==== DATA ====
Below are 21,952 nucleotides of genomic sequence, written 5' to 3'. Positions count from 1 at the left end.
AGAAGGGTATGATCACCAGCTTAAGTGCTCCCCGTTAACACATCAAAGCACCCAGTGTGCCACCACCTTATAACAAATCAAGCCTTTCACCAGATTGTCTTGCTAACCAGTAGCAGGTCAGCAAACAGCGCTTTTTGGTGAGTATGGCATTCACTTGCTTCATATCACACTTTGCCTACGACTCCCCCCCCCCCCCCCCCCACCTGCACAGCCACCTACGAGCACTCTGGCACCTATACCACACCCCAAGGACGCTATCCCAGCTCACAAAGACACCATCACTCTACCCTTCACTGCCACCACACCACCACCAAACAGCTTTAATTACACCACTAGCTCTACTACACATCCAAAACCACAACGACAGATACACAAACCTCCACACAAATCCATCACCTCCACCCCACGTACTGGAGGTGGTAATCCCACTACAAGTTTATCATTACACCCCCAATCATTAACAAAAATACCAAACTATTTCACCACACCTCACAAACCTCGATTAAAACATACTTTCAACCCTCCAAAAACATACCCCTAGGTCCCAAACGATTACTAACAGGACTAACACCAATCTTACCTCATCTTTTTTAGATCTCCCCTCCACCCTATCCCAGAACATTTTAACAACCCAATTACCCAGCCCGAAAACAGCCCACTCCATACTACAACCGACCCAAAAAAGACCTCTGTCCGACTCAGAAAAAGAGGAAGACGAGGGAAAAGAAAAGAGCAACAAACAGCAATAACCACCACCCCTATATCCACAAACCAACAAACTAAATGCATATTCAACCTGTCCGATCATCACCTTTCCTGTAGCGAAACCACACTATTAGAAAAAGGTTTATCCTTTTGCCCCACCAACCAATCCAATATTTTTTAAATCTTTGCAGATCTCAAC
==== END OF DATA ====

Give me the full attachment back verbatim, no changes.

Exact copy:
Below are 21,952 nucleotides of genomic sequence, written 5' to 3'. Positions count from 1 at the left end.
AGAAGGGTATGATCACCAGCTTAAGTGCTCCCCGTTAACACATCAAAGCACCCAGTGTGCCACCACCTTATAACAAATCAAGCCTTTCACCAGATTGTCTTGCTAACCAGTAGCAGGTCAGCAAACAGCGCTTTTTGGTGAGTATGGCATTCACTTGCTTCATATCACACTTTGCCTACGACTCCCCCCCCCCCCCCCCCCACCTGCACAGCCACCTACGAGCACTCTGGCACCTATACCACACCCCAAGGACGCTATCCCAGCTCACAAAGACACCATCACTCTACCCTTCACTGCCACCACACCACCACCAAACAGCTTTAATTACACCACTAGCTCTACTACACATCCAAAACCACAACGACAGATACACAAACCTCCACACAAATCCATCACCTCCACCCCACGTACTGGAGGTGGTAATCCCACTACAAGTTTATCATTACACCCCCAATCATTAACAAAAATACCAAACTATTTCACCACACCTCACAAACCTCGATTAAAACATACTTTCAACCCTCCAAAAACATACCCCTAGGTCCCAAACGATTACTAACAGGACTAACACCAATCTTACCTCATCTTTTTTAGATCTCCCCTCCACCCTATCCCAGAACATTTTAACAACCCAATTACCCAGCCCGAAAACAGCCCACTCCATACTACAACCGACCCAAAAAAGACCTCTGTCCGACTCAGAAAAAGAGGAAGACGAGGGAAAAGAAAAGAGCAACAAACAGCAATAACCACCACCCCTATATCCACAAACCAACAAACTAAATGCATATTCAACCTGTCCGATCATCACCTTTCCTGTAGCGAAACCACACTATTAGAAAAAGGTTTATCCTTTTGCCCCACCAACCAATCCAATATTTTTTAAATCTTTGCAGATCTCAAC